Now, what I have seen by spending many hours on rivers over many years. I have the good fortune to have access to two private stretches on the Cold River. I fish these myself and I guide on both stretches along with guiding on many miles of public stretches on several rivers. On both these private stretches the landowners decided to post their property because of certain abuses by individuals. One of the properties was posted 25 years ago and there has been almost no fishing there for that time period. The state of New Hampshire will not stock a stretch that is posted and on this particular stretch there is a large natural water fall at one end. What I have discovered are brown, rainbow and brook trout with numerous fish caught by myself or clients being sizable. When I say sizable I mean larger than the average stocked fish. I have also caught brook trout in the 4 to 5 inch range. Many of the larger fish hold in a pool that is about 16 feet deep in the summer and has over hanging rock ledges providing shade. On the other private stretch many larger rainbows have been caught in a pool that stays at about seven feet in the summer. What does this mean? Well, to me it seems those fish were either stocked at a larger size and moved up to a mile up stream and are holding in these deep pools or they are fish that moved those distances and held over in those deep pools. As far as the small brook trout, they are wild fish. Now, could some of the rainbows and browns be wild? Maybe. I say that because of the distances these fish would have to have traveled from the spots I know fish are stocked and physical obstacles present.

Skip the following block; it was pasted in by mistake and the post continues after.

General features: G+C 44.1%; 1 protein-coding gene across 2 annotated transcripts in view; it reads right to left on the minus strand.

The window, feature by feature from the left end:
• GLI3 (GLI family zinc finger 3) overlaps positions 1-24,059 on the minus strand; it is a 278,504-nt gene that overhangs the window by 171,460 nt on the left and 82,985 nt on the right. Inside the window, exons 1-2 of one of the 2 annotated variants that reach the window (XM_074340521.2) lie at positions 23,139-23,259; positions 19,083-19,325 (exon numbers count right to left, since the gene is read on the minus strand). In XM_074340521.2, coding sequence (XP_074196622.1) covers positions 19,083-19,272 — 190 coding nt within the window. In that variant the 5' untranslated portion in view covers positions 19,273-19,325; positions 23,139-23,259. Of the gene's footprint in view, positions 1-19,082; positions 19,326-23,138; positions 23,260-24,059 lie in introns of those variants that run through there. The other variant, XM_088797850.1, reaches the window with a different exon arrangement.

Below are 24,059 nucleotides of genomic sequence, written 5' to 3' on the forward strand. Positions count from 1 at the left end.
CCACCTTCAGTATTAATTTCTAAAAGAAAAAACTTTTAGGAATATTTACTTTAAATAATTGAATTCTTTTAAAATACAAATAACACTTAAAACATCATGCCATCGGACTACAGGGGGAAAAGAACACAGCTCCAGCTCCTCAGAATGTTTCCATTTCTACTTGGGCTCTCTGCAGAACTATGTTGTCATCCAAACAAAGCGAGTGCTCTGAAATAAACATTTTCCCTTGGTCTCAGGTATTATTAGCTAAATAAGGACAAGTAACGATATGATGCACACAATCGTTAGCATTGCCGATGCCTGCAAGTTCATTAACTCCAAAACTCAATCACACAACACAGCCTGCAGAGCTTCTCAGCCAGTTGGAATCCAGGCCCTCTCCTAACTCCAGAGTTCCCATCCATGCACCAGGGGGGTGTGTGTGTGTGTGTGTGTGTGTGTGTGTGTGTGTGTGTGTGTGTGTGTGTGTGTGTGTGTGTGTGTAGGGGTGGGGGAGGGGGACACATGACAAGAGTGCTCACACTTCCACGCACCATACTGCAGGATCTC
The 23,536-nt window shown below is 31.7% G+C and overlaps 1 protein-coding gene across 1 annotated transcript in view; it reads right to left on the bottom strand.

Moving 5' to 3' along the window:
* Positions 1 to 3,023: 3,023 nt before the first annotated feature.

Two other pieces of evidence are catching trout in waters that are not supposedly stocked and catching trout before the official stocking dates. I remember one exceptionally warm Easter morning in March when I took my three weight rod and walked out the back of my property to Warren Brook in Alstead. I was out there simply because I had the itch to be on the water casting. I caught an eleven inch brown trout in this small stream before any stocking dates in a body of water that is not stocked. I have gotten brook trout of a similar size in this same brook farther into the spring. I have also gotten brown trout in the Cold River in early April before stocking had begun. To me that possibly indicates several things, trout certainly move from where they are stocked and sometimes into tributaries, trout holdover in rivers when they can find suitable habitat and sometimes they spawn. In the South Branch of the Ashuelot in addition to the standard-sized stocked browns, I catch many that are in the five to six inch range. Wild fish? Probably. One of the wonderful things about all this is how dispersed the fish become. While Bubba is fishing by the bridge where Fish and Game dumped the trout in, you can put forth effort by hiking up stream and be into fish all day.